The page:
Private security at sea
Piracy—the sort involving eye patches and parrots, not folks who sell bootleg DVDs—has been on the upswing in recent years. Even in the digital age, the stuff we buy travels mostly by boat, and oil is still pumped at vulnerable offshore oil platforms.
According to the International Relations and Security Network, pirate attacks cost about $16 billion annually in ship and cargo losses and increased insurance premiums. Enormous container ships are especially vulnerable at "choke points" such as the Malacca Straits, which connect the Pacific and Indian Ocean, where pirates in smaller, quicker boats can pull alongside and board.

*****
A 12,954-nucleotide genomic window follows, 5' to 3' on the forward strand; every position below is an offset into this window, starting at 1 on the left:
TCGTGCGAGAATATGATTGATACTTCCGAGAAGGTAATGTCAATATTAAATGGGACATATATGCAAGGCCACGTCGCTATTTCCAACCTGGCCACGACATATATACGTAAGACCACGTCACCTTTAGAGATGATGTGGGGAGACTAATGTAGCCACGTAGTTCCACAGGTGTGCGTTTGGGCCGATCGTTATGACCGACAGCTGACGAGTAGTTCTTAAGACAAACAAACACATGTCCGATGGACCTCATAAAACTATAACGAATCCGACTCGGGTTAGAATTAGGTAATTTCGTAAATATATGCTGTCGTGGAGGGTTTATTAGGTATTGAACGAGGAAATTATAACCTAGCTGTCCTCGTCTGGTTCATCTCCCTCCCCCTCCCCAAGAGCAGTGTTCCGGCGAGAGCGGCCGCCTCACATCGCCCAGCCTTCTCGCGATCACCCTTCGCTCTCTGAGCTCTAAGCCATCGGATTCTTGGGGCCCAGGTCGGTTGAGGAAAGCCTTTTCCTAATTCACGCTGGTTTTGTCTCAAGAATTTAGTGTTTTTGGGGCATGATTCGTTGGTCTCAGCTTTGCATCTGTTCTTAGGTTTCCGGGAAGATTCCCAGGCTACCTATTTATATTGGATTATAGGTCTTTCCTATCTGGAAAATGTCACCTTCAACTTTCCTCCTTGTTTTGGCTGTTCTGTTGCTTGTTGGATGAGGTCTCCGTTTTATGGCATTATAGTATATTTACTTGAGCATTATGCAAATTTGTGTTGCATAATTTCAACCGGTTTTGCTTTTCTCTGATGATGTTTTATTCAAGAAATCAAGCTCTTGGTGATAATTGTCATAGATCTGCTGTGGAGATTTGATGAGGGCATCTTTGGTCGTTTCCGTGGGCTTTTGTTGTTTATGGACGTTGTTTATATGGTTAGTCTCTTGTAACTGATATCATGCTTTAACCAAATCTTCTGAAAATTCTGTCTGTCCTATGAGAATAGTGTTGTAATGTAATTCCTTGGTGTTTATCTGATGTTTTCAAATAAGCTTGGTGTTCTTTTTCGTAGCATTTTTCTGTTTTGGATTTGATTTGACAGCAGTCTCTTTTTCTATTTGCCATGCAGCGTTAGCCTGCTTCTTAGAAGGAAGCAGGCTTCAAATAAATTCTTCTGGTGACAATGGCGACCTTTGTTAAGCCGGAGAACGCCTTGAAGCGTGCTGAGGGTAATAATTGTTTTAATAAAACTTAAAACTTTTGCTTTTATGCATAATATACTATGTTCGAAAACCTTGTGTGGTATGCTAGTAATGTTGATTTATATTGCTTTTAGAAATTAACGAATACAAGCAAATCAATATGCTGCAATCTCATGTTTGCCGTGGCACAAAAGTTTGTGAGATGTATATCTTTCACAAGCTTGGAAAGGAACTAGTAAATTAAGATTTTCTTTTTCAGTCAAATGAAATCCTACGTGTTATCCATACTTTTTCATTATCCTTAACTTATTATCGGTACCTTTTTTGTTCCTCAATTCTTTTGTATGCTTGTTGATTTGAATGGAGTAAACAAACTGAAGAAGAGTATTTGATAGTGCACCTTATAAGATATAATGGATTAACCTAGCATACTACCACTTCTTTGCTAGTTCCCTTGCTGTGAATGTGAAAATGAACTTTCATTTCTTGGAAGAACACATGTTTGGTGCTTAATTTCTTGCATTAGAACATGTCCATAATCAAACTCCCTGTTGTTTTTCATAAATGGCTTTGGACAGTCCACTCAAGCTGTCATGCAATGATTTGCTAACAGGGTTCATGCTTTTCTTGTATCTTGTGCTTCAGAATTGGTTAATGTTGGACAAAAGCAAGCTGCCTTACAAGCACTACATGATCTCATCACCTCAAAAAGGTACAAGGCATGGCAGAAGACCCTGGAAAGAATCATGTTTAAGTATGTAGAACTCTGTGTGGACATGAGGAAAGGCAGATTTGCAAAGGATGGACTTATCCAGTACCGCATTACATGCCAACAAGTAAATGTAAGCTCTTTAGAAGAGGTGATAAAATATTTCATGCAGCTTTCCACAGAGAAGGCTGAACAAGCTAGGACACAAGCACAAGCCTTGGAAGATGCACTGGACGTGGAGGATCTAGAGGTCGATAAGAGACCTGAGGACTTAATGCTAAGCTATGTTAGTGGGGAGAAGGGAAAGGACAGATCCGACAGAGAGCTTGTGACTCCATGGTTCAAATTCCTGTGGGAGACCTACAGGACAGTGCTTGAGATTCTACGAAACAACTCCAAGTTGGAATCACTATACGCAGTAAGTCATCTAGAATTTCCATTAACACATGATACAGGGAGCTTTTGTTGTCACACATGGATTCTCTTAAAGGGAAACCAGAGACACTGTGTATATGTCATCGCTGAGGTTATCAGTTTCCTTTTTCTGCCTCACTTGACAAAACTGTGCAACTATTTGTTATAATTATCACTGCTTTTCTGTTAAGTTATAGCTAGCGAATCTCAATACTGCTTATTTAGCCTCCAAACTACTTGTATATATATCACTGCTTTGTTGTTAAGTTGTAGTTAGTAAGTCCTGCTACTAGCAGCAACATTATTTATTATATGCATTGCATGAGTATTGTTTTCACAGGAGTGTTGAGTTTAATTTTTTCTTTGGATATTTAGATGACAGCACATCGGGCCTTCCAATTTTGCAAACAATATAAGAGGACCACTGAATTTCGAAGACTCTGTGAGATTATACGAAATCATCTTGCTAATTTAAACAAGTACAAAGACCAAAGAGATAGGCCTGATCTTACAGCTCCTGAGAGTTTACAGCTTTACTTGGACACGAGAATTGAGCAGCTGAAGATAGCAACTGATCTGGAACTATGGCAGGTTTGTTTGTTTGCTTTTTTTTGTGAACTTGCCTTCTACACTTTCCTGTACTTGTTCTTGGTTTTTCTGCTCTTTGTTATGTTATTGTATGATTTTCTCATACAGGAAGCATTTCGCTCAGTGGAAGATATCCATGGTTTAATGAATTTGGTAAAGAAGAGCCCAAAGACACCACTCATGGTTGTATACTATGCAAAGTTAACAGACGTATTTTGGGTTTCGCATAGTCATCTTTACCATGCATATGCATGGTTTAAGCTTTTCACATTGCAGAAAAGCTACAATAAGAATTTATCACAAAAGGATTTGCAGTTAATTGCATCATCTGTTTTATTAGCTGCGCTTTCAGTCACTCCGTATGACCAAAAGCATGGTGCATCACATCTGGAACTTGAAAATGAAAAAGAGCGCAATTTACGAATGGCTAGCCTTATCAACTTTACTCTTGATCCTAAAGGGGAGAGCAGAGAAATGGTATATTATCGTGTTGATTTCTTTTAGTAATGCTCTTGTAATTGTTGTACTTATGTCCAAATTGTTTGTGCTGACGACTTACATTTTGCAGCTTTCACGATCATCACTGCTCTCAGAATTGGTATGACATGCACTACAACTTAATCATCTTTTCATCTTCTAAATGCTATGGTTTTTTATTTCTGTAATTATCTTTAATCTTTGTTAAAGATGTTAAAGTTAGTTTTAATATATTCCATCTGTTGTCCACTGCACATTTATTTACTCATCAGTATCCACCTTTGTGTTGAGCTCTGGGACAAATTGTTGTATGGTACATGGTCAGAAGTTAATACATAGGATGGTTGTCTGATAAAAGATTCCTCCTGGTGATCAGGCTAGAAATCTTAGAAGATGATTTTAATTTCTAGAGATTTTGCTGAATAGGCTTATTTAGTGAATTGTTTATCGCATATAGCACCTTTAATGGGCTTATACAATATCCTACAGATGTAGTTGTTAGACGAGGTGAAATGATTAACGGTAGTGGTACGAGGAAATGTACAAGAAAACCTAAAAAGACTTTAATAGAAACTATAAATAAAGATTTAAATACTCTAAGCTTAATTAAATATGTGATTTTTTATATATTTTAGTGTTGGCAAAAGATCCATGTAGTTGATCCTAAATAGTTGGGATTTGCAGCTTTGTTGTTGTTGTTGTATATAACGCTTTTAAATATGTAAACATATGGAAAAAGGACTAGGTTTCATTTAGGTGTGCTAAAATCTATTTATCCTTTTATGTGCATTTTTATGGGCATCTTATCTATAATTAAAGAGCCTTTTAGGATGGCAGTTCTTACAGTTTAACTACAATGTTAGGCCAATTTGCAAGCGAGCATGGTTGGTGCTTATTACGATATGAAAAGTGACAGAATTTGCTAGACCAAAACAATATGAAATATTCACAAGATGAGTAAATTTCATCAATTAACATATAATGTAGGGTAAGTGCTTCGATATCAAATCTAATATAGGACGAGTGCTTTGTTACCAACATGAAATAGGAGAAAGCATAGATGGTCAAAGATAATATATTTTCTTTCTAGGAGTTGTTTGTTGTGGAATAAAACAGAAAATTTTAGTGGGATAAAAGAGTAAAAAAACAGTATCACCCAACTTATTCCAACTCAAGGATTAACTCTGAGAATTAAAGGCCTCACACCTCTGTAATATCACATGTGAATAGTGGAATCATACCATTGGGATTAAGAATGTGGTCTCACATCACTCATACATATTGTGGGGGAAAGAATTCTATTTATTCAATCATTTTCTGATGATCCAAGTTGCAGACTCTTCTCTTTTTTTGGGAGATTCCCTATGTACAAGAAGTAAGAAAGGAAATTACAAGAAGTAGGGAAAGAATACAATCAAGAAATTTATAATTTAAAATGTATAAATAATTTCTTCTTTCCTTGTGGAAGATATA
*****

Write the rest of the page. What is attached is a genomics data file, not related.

Enter private security companies. Businesses and governments alike have been hiring firms with names like Seawolf Marine Patrol to raise the cost of doing business for pirates. The privateers ride shotgun with cargo vessels and train sailors in the use of small arms.
Tom Ridenour, director of maritime operations at the private security firm Blackwater, thinks protection against pirates is a growth market. New offerings from the firm will include a ship capable of deploying small rigid-inflatable boats, helicopters, and a 30-man security team. As of now, there is no demand for the ship. But Ridenour told ISN Security Watch, "we've applied the Kevin Costner 'field of dreams' concept. If you build it, they will come."